Based on recent inquiries and the growing number of companies attending the college’s job fairs with full-time job openings, Kelly suspects demand is only going to increase as he and his classmates approach graduation. Plus, there is growing optimism in the construction industry about President Trump’s plan to significantly boost infrastructure spending and what that could mean for other long-term building projects.
About 91 percent of the 72 companies surveyed in early 2017 for the CPBJ Construction Activity Index believe Trump will keep his infrastructure promises. The quarterly index is a measure of conditions and expectations in Central Pennsylvania’s construction industry.
Dan Border, a field manager for EGStoltzfus, also expects recruitment to increase.
The 24-year-old New Cumberland resident said he had multiple job offers when he was graduating from Penn Tech in 2014.
“It’s picking up more and more,” he said. “In 2014, we were still coming out of a recession.”
Border, a Massachusetts native, got his start at Keystone Custom Homes in Lancaster County. He moved to EGStoltzfus in early 2016 and he now is managing construction of two townhome communities in Palmyra.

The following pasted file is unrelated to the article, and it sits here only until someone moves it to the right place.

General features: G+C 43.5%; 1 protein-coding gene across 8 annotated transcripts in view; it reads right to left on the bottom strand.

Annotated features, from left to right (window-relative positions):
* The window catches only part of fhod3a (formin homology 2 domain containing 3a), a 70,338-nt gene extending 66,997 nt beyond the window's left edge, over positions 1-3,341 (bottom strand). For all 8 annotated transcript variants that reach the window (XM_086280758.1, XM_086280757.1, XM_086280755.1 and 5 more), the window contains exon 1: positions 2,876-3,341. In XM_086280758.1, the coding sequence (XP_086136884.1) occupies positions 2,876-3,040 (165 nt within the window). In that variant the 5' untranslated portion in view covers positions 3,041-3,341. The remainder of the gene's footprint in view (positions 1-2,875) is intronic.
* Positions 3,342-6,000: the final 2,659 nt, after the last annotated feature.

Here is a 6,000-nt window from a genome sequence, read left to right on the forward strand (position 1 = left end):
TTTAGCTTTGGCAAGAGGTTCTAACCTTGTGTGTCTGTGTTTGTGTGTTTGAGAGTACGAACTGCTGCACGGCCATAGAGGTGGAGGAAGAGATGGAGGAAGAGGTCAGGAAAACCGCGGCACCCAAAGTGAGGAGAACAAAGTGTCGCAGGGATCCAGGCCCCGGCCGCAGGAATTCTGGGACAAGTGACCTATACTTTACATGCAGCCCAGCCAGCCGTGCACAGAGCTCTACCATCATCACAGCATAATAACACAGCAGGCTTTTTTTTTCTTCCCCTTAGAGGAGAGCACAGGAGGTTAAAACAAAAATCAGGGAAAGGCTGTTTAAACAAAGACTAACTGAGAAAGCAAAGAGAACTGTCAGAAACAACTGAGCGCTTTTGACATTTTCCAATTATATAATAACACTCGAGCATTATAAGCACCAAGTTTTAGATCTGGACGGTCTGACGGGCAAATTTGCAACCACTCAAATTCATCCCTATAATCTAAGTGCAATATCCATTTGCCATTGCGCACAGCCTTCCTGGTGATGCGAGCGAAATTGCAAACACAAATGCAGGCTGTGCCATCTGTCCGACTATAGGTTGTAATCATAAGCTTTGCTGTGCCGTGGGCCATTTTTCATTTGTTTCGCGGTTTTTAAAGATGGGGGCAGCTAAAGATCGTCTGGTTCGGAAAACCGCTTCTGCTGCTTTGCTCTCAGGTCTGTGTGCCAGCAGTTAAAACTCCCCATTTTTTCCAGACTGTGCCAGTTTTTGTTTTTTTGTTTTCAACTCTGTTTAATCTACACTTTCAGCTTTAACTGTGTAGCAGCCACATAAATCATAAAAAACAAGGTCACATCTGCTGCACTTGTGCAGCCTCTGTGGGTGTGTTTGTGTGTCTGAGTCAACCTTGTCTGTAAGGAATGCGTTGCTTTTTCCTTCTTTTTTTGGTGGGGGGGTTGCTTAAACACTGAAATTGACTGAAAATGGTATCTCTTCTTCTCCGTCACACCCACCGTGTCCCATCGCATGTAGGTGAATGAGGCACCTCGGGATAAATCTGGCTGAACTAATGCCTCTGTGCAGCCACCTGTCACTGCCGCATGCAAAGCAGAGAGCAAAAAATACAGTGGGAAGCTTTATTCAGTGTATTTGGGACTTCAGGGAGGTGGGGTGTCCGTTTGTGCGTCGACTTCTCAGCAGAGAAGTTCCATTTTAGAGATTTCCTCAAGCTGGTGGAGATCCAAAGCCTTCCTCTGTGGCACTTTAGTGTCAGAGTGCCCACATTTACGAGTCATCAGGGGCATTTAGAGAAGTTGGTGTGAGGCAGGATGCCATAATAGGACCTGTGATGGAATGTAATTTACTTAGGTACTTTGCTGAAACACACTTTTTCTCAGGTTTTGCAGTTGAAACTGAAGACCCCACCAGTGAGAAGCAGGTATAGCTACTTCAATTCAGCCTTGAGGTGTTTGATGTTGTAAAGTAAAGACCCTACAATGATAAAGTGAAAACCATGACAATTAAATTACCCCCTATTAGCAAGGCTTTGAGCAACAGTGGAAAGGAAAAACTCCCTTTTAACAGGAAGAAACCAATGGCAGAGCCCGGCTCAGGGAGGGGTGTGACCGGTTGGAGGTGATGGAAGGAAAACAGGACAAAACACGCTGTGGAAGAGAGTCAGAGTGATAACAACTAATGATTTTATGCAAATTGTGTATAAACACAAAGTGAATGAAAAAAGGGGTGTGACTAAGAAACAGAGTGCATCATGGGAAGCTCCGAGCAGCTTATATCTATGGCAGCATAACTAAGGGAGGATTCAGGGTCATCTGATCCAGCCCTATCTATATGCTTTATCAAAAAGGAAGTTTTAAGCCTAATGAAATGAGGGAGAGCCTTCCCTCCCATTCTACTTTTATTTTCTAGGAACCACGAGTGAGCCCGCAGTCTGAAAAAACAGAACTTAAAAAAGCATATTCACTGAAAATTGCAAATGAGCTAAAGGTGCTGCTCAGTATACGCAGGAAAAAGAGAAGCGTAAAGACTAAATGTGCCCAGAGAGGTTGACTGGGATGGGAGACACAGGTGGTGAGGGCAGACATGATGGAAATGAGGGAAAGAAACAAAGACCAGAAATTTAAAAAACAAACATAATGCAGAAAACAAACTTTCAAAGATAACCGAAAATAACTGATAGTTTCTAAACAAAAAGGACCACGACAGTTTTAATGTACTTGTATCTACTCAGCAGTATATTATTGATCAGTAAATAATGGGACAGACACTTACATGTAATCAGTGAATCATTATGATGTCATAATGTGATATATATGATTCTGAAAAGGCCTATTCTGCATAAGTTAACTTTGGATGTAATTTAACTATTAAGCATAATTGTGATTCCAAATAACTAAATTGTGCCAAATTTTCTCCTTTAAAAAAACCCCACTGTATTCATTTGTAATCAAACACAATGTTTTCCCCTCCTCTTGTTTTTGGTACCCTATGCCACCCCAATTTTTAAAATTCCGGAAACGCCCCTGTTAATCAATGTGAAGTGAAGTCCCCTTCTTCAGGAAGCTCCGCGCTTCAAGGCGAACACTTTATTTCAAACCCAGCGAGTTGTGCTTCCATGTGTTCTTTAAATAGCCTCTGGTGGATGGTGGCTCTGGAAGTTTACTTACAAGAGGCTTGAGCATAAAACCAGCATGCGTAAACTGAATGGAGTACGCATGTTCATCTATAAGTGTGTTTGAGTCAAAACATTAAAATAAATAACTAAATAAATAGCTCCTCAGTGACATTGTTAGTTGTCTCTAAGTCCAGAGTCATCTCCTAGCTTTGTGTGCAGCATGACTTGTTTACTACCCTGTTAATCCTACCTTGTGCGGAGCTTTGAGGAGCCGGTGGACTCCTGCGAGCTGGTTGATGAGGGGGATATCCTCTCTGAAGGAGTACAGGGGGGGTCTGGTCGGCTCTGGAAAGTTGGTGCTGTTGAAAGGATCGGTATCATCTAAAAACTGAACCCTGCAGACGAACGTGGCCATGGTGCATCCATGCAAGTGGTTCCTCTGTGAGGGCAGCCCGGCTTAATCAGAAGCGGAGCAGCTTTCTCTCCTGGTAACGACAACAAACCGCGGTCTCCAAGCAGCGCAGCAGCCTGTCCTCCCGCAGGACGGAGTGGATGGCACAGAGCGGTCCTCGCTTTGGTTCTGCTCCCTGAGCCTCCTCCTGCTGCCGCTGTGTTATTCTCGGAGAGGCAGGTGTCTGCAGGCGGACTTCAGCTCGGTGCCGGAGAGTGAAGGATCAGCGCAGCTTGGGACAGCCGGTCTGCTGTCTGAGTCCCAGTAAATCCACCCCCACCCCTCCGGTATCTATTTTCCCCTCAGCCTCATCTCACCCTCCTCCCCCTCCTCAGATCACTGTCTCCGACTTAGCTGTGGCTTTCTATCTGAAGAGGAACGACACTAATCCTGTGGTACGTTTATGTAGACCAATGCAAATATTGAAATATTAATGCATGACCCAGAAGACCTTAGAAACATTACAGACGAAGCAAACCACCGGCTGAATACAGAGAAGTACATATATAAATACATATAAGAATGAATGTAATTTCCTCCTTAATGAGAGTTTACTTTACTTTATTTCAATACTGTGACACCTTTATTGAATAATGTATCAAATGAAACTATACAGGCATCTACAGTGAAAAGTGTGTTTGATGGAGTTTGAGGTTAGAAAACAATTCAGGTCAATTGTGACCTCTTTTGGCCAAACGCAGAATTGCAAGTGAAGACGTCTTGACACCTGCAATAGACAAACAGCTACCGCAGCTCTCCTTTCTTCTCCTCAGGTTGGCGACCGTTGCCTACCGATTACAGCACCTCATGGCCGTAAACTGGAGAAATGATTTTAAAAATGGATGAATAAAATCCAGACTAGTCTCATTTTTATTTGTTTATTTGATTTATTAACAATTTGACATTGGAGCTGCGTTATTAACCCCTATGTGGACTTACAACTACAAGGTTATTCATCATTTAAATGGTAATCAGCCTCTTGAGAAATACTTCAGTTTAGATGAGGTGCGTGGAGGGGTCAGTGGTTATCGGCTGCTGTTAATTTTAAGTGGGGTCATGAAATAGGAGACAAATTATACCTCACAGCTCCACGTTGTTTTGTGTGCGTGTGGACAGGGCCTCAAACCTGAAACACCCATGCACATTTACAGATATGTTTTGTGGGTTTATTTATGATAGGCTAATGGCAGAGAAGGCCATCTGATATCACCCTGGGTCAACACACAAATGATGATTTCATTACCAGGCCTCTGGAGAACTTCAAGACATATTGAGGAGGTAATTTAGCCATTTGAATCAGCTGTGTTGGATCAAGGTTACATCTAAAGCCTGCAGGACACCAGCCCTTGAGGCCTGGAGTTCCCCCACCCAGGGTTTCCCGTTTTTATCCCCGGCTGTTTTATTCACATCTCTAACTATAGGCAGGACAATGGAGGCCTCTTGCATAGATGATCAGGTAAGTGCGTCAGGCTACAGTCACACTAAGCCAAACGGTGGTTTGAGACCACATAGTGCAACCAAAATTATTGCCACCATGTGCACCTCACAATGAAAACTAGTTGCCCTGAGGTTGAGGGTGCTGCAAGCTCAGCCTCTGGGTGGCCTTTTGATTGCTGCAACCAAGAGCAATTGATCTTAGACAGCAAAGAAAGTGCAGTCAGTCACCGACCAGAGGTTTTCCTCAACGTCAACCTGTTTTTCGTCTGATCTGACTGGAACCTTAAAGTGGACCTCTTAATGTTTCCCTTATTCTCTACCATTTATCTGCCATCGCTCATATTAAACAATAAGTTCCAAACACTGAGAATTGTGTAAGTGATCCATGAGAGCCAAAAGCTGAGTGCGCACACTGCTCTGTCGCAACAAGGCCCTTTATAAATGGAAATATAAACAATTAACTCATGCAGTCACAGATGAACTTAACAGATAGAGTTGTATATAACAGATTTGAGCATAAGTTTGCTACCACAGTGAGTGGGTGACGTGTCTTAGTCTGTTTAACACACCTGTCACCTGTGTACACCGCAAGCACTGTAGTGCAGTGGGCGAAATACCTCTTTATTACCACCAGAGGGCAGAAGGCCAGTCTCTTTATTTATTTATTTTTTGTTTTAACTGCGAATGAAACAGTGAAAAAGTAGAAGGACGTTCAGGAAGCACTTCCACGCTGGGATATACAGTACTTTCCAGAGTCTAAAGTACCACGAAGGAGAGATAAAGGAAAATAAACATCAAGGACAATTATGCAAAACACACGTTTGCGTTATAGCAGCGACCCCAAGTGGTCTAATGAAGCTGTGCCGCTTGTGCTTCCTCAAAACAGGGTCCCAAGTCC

He and others see similar opportunities for young people in Pennsylvania.
“With the current student population, we can’t meet all of the
needs of those we get calls from,” said Marc Bridgens, dean of the School of Construction and Design Technologies at Penn Tech. “We get quite a few a week about hiring.”
His program graduates about 200 students each year, a number he would happily grow if he could boost enrollment.
But many parents still want their children to steer clear of what are perceived as dirty blue-collar jobs in construction. That’s part of the reason that the average apprentice is about 28 years old. Some apprentices in ABC’s program are college graduates who struggled to find jobs in their field, but they liked working with their hands and decided to get into construction.
ABC is hoping more young people will try construction earlier, get work experience and learn a skill that might open up other doors. Changing the mindset that everyone needs to go to a liberal arts college is a long-term challenge for the construction industry.
“One of biggest things is starting at a younger age to share the opportunities that are available,” Bridgens said. “Over many years, with all of the jobs that were filled by the baby boomer age, there may not have been opportunities out there. Now we’re seeing opportunities that are vastly available.”